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How Do We Fix Fannie Mae?

Would we hurt the economy by pulling the plug?

This article is from the archive of our partner .

Tuesday is the day for the Treasury Department's conference on "The Future of Housing Finance." At the center of the debate lie Fannie Mae and Freddie Mac, which remain on the federal dole while the housing-market struggles to recover. What is the best way to help the market while correcting the problems that led to the crash?

  • Kill Affordable Housing Mandates, writes Edward Pinto, former chief credit officer at Fannie Mae, in The Wall Street Journal. The "bargain" at which policymakers are arriving involves "an explicit federal guarantee of a large portion of the mortgage-backed securities; a tax on these securities to fund low-income housing initiatives; and a requirement that issuers of securities meet affordable housing mandates." The problem, though, argues Pinto, is that "the federal affordable housing policy"actually played a "central role" in the crisis to begin with:

How should we go about repairing this dysfunctional housing finance system? The goals should be larger down payments, stricter underwriting standards, reliance on the private sector and private capital, and the removal of affordable housing mandates. If there is to be an affordable housing policy, it should not be implemented by hidden subsidies and loose lending standards, but instead made transparent and funded on budget by the government.

  • Important to Re-Privatize  "Pushing the mortgage business into private hands is the best way to go," declares a Chicago Tribune editorial, but  "as a practical matter it will need to be done in stages." The first step should be to "eliminate once and for all the implicit government guarantee that allowed Fannie and Freddie to accumulate huge losses at taxpayer expense." The Tribune recognizes, though, that getting Fannie and Freddie back into the private sector will "take some doing: the private mortgage market is pretty much dead at the moment."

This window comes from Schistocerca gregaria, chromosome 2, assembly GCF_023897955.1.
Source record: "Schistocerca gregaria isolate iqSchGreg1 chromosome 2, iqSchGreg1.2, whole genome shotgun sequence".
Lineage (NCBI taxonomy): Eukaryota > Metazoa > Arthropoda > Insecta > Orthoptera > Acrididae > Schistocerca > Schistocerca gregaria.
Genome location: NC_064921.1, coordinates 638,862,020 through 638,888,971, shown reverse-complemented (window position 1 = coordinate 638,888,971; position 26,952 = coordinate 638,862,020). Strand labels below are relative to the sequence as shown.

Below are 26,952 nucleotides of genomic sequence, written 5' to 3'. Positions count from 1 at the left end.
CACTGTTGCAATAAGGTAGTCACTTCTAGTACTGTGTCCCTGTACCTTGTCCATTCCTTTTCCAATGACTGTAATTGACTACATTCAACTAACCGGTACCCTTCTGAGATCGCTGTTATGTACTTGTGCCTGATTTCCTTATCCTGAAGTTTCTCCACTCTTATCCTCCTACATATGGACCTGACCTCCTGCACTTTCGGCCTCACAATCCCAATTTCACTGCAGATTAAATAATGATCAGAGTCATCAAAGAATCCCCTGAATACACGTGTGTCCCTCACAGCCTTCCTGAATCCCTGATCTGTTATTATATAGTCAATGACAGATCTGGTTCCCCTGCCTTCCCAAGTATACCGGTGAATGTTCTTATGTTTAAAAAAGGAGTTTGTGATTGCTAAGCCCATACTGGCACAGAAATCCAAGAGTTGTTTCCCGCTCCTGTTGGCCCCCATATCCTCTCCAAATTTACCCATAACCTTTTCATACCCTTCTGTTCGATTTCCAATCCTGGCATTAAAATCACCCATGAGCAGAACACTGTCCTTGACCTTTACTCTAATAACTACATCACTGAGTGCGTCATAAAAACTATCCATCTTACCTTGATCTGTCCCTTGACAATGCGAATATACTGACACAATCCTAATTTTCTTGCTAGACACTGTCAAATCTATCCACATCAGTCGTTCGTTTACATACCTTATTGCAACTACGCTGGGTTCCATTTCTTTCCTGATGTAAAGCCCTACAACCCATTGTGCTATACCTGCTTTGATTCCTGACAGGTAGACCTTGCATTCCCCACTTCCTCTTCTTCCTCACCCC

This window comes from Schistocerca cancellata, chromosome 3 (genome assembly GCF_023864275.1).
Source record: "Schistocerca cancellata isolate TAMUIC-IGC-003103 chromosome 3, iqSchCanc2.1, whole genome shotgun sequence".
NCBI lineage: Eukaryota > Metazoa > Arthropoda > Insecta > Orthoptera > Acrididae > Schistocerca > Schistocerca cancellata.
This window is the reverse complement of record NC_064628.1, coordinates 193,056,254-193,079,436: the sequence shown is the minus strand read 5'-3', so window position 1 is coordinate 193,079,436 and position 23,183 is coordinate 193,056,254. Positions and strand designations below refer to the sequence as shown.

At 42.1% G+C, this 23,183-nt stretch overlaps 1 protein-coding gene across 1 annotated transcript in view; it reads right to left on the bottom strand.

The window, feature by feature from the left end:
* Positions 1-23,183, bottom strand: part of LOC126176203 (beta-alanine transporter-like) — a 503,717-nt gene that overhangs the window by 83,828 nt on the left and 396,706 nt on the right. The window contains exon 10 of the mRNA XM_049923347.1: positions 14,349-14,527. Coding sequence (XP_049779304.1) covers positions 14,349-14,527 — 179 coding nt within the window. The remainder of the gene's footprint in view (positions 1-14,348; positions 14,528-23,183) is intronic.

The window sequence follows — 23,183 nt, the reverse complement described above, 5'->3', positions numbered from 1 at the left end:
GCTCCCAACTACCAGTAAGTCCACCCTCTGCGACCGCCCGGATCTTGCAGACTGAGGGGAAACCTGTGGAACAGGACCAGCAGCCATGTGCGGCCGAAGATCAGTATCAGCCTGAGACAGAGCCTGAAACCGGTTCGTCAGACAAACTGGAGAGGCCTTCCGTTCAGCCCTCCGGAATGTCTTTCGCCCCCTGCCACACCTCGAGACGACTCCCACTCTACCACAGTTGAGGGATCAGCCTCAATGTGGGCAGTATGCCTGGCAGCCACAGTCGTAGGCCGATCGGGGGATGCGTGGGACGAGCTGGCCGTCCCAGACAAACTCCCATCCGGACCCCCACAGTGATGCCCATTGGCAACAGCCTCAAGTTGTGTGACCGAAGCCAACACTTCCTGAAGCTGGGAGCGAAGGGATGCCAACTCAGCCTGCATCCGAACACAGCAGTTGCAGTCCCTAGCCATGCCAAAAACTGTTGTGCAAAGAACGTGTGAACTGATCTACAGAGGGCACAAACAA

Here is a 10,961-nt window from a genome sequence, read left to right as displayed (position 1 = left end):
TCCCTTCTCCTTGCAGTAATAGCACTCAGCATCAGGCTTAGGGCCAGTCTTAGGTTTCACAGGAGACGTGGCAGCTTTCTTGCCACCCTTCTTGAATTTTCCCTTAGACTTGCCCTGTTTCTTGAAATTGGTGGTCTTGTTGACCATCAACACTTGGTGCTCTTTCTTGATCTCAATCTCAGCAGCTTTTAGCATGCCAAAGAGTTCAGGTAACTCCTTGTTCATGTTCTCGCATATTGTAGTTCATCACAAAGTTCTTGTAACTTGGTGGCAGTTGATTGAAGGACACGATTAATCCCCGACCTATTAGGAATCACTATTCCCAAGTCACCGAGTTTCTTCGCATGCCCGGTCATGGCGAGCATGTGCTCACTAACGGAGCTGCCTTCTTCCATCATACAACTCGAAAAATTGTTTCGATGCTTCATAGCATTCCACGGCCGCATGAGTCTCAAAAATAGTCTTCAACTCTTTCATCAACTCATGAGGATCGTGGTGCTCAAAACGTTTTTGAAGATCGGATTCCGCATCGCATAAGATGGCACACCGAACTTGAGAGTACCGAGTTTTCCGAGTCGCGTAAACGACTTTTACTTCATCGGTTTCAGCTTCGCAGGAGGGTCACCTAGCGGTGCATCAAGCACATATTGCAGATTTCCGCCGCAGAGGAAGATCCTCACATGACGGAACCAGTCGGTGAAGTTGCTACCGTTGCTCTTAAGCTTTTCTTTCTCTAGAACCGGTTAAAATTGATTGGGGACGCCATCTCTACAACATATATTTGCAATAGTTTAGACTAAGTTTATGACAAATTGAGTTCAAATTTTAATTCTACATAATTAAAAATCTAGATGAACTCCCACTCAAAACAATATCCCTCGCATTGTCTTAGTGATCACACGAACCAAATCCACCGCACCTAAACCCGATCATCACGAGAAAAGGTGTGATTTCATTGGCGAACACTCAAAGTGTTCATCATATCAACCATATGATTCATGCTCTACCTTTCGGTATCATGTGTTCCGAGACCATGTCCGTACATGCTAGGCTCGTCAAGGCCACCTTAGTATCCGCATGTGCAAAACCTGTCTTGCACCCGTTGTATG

• 'A Rough Time to Destabilize Housing,' comments The Washington Post's Ezra Klein. "Fannie and Freddie may be a bad foundation for our housing market, but they're still the foundation for our housing market." Fannie and Freddie, with Ginnie Mae, "backed 98 percent of mortgages this year" in the midst of a fragile economy.
  • And for What?  "There is no urgency," Representative Barney Frank tells Andrew Ross Sorkin, who uses the talk as the basis for his New York Times column. Fannie and Freddie have been taken over, but "money is not being lost by anything they are doing now." Writes Sorkin: 
As unsatisfying as it may sound, he's right ... The sinkhole that is Fannie and Freddie... is not a function of those firms making new loans that have gone bad, but the continued "bleeding," as Mr. Frank put it, from previous loans made before the crisis that are still going belly-up.

More important, shutting down Fannie and Freddie and having the private market step in, as politically popular a sound-bite as that may be, is economically unfeasible. For better or worse, Fannie, Freddie and Ginnie Mae were behind 98 percent of all mortgages in this country so far this year, according to the Mortgage Service News. Pulling the rug out from under them would be pulling the rug from under the entire housing market as it continues to struggle.

This article is from the archive of our partner The Wire.